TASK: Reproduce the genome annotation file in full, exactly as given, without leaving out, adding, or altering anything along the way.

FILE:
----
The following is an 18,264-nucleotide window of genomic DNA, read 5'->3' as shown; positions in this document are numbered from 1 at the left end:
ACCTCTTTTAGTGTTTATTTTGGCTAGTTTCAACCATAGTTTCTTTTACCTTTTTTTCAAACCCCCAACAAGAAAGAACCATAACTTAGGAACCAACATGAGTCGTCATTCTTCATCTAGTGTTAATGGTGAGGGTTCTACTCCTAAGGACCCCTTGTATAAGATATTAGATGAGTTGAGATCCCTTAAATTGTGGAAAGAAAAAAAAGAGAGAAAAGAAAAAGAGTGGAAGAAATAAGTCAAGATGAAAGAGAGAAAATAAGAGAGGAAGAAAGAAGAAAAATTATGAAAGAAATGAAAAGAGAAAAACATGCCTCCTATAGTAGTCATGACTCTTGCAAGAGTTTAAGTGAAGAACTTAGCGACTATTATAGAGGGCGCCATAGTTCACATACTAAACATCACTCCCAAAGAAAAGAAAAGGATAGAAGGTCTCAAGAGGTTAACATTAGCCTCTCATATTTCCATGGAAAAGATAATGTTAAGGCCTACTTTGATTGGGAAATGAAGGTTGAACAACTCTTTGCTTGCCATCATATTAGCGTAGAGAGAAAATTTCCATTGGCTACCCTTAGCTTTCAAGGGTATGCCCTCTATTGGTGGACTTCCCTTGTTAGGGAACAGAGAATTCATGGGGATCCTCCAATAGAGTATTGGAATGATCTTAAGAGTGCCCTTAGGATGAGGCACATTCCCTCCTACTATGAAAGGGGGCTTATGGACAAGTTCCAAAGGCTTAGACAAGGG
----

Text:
The following is an 18,264-nucleotide window of genomic DNA, read 5'->3' as shown; positions in this document are numbered from 1 at the left end:
ACCTCTTTTAGTGTTTATTTTGGCTAGTTTCAACCATAGTTTCTTTTACCTTTTTTTCAAACCCCCAACAAGAAAGAACCATAACTTAGGAACCAACATGAGTCGTCATTCTTCATCTAGTGTTAATGGTGAGGGTTCTACTCCTAAGGACCCCTTGTATAAGATATTAGATGAGTTGAGATCCCTTAAATTGTGGAAAGAAAAAAAAGAGAGAAAAGAAAAAGAGTGGAAGAAATAAGTCAAGATGAAAGAGAGAAAATAAGAGAGGAAGAAAGAAGAAAAATTATGAAAGAAATGAAAAGAGAAAAACATGCCTCCTATAGTAGTCATGACTCTTGCAAGAGTTTAAGTGAAGAACTTAGCGACTATTATAGAGGGCGCCATAGTTCACATACTAAACATCACTCCCAAAGAAAAGAAAAGGATAGAAGGTCTCAAGAGGTTAACATTAGCCTCTCATATTTCCATGGAAAAGATAATGTTAAGGCCTACTTTGATTGGGAAATGAAGGTTGAACAACTCTTTGCTTGCCATCATATTAGCGTAGAGAGAAAATTTCCATTGGCTACCCTTAGCTTTCAAGGGTATGCCCTCTATTGGTGGACTTCCCTTGTTAGGGAACAGAGAATTCATGGGGATCCTCCAATAGAGTATTGGAATGATCTTAAGAGTGCCCTTAGGATGAGGCACATTCCCTCCTACTATGAAAGGGGGCTTATGGACAAGTTCCAAAGGCTTAGACAAGGG